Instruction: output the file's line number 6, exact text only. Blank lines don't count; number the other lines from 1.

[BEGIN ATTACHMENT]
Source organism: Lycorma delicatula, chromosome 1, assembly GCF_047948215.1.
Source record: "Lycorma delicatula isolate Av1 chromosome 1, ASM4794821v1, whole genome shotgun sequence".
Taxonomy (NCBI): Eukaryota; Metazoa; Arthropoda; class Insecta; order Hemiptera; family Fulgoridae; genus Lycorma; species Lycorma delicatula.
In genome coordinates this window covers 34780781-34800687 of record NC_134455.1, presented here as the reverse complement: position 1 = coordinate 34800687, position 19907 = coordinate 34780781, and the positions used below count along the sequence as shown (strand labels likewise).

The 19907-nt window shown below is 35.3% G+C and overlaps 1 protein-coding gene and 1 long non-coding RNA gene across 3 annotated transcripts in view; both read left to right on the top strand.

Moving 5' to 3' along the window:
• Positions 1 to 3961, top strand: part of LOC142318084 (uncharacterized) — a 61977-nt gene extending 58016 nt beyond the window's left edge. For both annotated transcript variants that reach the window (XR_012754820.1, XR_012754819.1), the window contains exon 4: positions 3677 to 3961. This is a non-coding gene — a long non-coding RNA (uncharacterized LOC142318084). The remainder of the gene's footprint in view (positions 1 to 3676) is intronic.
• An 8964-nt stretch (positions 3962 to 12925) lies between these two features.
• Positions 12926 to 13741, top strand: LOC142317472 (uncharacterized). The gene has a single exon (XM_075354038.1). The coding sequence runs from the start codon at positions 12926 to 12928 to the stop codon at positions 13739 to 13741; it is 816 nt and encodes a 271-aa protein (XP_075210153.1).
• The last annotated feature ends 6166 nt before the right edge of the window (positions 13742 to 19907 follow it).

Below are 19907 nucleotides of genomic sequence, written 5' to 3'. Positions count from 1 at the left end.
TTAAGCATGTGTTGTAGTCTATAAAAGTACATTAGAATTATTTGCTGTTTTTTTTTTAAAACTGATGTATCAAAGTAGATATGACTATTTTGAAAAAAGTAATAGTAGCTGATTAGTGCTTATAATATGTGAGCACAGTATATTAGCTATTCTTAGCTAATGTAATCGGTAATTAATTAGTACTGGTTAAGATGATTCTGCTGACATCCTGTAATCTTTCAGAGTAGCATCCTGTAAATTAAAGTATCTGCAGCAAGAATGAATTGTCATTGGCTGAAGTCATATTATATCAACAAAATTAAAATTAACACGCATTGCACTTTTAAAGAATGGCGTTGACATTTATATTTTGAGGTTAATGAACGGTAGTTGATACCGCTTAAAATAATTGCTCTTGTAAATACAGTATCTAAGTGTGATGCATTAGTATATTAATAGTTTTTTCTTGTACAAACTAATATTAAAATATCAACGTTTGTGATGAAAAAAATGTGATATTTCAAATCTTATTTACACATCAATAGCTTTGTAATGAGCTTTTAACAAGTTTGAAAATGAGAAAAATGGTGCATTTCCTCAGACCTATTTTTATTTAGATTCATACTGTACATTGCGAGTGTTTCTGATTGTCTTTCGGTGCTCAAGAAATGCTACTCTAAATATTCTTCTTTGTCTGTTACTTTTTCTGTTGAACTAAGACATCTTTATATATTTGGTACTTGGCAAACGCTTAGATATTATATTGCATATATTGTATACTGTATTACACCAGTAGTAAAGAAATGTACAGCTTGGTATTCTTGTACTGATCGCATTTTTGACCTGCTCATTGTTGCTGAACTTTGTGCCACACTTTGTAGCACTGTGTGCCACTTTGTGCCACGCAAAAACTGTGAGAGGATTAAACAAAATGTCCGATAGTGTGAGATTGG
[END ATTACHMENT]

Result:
Moving 5' to 3' along the window: